What follows is an expanded version of an account I wrote (for the Mail on Sunday of 24th May) of David Cameron's supposed open meeting with the voters on the subject of the Commons scandal. I don't live in Mr Cameron's constituency, but I do live close enough to it to have bicycled to his Friday meeting in Witney, which is being portrayed, in my view misleadingly, as David Cameron braving the people on the subject of MPs' expenses.
Here's the article:
‘You might think that David Cameron had subjected himself to the wrath of the voters on Friday and come away unscathed. Reports and pictures have appeared of Mr Cameron facing an allegedly open meeting in the Witney Corn Exchange. The Leader of the Opposition - unlike Andrew MacKay - escaped without any angry heckling.
This is despite the fact that Mr Cameron is far from being in the clear. He admits to having wrongly claimed £680 to clear wisteria from the chimney of his spacious country home. And he got us taxpayers to pay the interest (£1,700 a month for most of the last eight years) on his £350,000 mortgage, a mortgage he may not actually need. But why spend your own money when the public will pay for you to have an interest-free loan?
Well, I was there and I can tell you how Mr Cameron managed to get such a smooth ride. First of all, the meeting was at noon on a Friday, a time when most people with jobs haven't time to go to meetings.
Second, the local Tories did what they could to hold a supposedly public occasion in private. I only knew of it because of a brief mention of it in my local paper, the 'Oxford Mail'. The website of Witney Conservatives seems to be frozen in time, and doesn't deal with any of Mr Cameron's engagements since 24th April.
When I turned up on the doorstep, it was guarded by various apparatchiks sitting at desks with lists, and making it look as if it was in some way a members-only function. An inexperienced person, new to politics, might easily have been put off. The aides gulped visibly when they saw me, but had more sense than to try to keep me out.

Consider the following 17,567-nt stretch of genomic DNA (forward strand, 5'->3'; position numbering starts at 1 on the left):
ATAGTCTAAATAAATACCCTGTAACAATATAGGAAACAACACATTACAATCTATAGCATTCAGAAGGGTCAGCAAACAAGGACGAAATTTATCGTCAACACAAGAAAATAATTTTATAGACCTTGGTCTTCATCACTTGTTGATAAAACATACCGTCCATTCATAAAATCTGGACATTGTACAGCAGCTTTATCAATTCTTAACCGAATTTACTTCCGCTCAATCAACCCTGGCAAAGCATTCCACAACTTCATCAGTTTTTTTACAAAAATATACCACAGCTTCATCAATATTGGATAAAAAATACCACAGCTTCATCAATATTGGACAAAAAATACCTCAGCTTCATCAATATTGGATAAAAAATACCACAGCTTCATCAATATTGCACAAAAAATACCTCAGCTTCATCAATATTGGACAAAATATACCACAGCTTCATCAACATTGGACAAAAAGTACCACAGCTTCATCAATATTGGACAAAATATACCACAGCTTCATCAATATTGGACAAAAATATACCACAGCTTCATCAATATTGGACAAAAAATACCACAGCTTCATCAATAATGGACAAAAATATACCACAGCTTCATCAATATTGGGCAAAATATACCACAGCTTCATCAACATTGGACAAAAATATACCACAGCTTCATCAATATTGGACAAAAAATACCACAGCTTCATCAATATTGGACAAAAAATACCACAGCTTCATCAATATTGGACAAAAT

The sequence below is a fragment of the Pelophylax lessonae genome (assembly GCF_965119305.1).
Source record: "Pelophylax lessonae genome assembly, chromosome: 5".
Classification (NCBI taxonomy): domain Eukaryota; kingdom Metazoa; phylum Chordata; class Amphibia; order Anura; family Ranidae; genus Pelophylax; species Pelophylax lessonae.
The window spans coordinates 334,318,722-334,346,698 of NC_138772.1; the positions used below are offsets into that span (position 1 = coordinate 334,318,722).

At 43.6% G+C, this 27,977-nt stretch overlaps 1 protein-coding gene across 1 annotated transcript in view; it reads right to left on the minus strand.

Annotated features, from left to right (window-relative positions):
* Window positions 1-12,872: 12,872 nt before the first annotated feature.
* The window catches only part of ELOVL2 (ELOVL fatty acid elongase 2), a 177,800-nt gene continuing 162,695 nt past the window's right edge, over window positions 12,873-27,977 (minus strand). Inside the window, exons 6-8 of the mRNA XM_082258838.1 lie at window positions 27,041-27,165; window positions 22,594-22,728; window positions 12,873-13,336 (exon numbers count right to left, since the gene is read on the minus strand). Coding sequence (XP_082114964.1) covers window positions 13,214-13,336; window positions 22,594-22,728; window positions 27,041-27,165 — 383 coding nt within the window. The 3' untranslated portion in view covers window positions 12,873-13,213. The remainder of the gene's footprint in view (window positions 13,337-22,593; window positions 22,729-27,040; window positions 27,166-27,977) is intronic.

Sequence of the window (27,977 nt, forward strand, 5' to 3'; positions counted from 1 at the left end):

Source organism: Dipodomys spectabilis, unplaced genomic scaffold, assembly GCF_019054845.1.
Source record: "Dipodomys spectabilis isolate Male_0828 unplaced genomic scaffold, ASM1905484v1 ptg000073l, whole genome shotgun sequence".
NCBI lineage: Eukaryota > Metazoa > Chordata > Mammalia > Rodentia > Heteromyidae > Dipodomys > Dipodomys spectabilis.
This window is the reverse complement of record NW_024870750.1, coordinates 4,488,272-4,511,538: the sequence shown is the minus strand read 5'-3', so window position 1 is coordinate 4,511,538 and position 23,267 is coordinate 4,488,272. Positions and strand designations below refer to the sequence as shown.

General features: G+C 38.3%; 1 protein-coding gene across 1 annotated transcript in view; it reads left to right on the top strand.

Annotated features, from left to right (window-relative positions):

A freelance TV truck was parked outside, but nothing from Sky or the BBC. When, I wonder, were the big broadcasters informed of the event? And who decided which clips of the occasion they saw? Mr Cameron had a mike clipped to his tie, so anything he said could be recorded, but questioners were not offered a microphone and any heckling or hostility - had it happened - would have been indistinct on videotape.
Once the meeting started, it was clear that the local loyalists had been summoned to fill most of the 200 seats. The average age was well over 50. Mr Cameron recognised almost every questioner by name, and most of them addressed him familiarly as ‘David’. Every trick in the Tony Blair Fake Sincerity Handbook was used. There was no lectern, so Mr Cameron looked defenceless and vulnerable. He took off his jacket as soon as questions began, and he deployed his (absent) wife as a human shield when awkward questions - about how rich they are - came up. Do we have a £30 million fortune? Chuckle. Samantha must have spent it all, ha ha. No specific answer, though.
Apart from me, the only seriously troublesome questioner was a lone Liberal Democrat. And after Mr Cameron eventually allowed me to ask my question (which he didn't answer), the final say was given to a fervent Cameron fan, who decried any suggestions that Mr Cameron had done anything wrong.
The Tory leader knew he was safe. He was so sure he was among friends that he used a rude word beginning with 'a', and offered, rashly to work for half the pay.
If Mr Cameron really wants to find out what the people of West Oxfordshire think about him, his mortgage and his chimney, I suggest he hires a bigger hall, advertises the event both to local people and the national media, and holds it when normal men and women won't be at work.’
And here are some extracts from what he said, with my thoughts on them. I can't provide a complete transcript and don't claim this is one. But I have selected some parts which I think were specially interesting. He insisted he needed two homes, even though he admitted it was possible to commute the distance (many in his constituency do, and it is about 75 miles each way). He said that his children were educated in London (which is true) and that Parliament still sits late on Monday or Tuesday night.